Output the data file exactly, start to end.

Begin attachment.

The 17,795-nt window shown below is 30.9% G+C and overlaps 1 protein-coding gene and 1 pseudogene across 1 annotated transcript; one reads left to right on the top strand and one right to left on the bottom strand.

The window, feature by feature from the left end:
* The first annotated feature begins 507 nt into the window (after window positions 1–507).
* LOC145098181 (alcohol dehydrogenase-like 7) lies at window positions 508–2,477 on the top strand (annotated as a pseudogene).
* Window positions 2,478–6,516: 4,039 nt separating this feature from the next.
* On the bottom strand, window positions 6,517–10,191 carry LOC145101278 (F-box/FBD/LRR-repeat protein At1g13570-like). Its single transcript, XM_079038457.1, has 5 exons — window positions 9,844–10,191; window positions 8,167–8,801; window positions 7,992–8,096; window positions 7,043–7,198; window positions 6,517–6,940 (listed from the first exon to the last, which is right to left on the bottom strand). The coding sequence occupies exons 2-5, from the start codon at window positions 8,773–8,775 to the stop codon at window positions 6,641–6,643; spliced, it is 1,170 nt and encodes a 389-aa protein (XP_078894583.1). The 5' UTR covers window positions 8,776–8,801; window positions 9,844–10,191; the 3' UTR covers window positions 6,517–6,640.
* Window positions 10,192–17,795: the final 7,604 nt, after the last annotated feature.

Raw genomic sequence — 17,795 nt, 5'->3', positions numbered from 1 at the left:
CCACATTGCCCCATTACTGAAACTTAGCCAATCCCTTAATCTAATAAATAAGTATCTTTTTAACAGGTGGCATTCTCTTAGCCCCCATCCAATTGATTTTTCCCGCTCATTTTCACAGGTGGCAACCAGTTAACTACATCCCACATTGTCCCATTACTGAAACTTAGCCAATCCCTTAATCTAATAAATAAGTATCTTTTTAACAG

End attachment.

The 17,795-nt window shown below is 30.9% G+C and overlaps 1 protein-coding gene and 1 pseudogene across 1 annotated transcript; one reads left to right on the top strand and one right to left on the bottom strand.

The window, feature by feature from the left end:
* The first annotated feature begins 507 nt into the window (after window positions 1–507).
* LOC145098181 (alcohol dehydrogenase-like 7) lies at window positions 508–2,477 on the top strand (annotated as a pseudogene).
* Window positions 2,478–6,516: 4,039 nt separating this feature from the next.
* On the bottom strand, window positions 6,517–10,191 carry LOC145101278 (F-box/FBD/LRR-repeat protein At1g13570-like). Its single transcript, XM_079038457.1, has 5 exons — window positions 9,844–10,191; window positions 8,167–8,801; window positions 7,992–8,096; window positions 7,043–7,198; window positions 6,517–6,940 (listed from the first exon to the last, which is right to left on the bottom strand). The coding sequence occupies exons 2-5, from the start codon at window positions 8,773–8,775 to the stop codon at window positions 6,641–6,643; spliced, it is 1,170 nt and encodes a 389-aa protein (XP_078894583.1). The 5' UTR covers window positions 8,776–8,801; window positions 9,844–10,191; the 3' UTR covers window positions 6,517–6,640.
* Window positions 10,192–17,795: the final 7,604 nt, after the last annotated feature.

Raw genomic sequence — 17,795 nt, 5'->3', positions numbered from 1 at the left:
CCACATTGCCCCATTACTGAAACTTAGCCAATCCCTTAATCTAATAAATAAGTATCTTTTTAACAGGTGGCATTCTCTTAGCCCCCATCCAATTGATTTTTCCCGCTCATTTTCACAGGTGGCAACCAGTTAACTACATCCCACATTGTCCCATTACTGAAACTTAGCCAATCCCTTAATCTAATAAATAAGTATCTTTTTAACAG